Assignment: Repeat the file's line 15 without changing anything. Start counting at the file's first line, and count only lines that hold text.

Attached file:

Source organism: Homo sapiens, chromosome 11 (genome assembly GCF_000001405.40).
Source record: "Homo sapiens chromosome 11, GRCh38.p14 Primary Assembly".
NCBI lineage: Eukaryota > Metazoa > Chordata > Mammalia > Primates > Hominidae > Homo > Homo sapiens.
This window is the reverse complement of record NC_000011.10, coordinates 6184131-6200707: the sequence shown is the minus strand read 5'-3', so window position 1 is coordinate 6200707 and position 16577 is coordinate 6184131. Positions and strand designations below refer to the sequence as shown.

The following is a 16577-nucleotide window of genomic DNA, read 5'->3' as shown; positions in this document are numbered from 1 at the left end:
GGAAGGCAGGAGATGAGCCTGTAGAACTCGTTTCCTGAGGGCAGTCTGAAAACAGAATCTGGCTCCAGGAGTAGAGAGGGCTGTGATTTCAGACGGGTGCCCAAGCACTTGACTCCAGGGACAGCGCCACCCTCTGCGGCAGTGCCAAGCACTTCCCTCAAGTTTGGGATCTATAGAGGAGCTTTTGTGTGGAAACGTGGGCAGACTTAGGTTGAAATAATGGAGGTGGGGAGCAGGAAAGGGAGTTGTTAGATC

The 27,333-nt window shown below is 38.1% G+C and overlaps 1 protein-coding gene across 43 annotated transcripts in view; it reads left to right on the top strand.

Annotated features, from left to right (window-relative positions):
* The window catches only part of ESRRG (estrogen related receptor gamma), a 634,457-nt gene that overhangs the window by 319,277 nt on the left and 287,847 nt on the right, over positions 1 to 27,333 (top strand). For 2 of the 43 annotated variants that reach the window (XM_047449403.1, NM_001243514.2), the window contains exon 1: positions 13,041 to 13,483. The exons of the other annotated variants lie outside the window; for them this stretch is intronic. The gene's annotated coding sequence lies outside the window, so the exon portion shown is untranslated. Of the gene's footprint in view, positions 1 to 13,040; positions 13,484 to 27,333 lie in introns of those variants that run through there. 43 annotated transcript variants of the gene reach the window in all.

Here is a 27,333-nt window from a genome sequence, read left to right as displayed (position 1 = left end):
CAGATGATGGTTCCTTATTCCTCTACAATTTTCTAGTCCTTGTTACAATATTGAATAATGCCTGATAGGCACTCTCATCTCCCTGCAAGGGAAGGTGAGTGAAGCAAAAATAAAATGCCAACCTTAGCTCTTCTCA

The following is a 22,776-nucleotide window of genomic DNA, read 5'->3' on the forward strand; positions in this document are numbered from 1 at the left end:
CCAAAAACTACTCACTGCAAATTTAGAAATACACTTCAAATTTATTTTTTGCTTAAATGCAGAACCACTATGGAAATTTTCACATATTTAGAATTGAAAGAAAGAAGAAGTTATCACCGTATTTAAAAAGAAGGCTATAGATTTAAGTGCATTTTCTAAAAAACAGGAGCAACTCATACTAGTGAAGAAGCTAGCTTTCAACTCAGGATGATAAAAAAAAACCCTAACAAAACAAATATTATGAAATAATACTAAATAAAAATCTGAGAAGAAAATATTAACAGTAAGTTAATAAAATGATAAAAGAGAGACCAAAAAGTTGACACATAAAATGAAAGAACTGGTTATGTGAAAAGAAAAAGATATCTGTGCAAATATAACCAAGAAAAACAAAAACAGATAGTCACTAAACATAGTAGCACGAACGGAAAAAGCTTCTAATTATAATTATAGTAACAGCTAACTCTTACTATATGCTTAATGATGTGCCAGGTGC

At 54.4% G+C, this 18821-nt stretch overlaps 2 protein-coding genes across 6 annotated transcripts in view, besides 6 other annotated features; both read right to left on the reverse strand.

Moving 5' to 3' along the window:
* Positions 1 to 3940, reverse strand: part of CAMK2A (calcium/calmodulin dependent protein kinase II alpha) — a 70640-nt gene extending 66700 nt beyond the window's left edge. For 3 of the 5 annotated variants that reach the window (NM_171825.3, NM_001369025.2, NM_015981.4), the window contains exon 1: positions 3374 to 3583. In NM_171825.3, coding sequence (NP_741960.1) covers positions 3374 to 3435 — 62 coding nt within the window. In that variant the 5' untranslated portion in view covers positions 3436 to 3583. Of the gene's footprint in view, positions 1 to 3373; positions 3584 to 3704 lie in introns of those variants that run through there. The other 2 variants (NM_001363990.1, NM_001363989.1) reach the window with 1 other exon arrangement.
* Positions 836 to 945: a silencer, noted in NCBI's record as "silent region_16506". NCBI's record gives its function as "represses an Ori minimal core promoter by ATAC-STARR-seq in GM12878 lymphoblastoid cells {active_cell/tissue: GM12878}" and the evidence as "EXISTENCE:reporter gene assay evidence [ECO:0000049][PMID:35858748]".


Moving 5' to 3' along the window: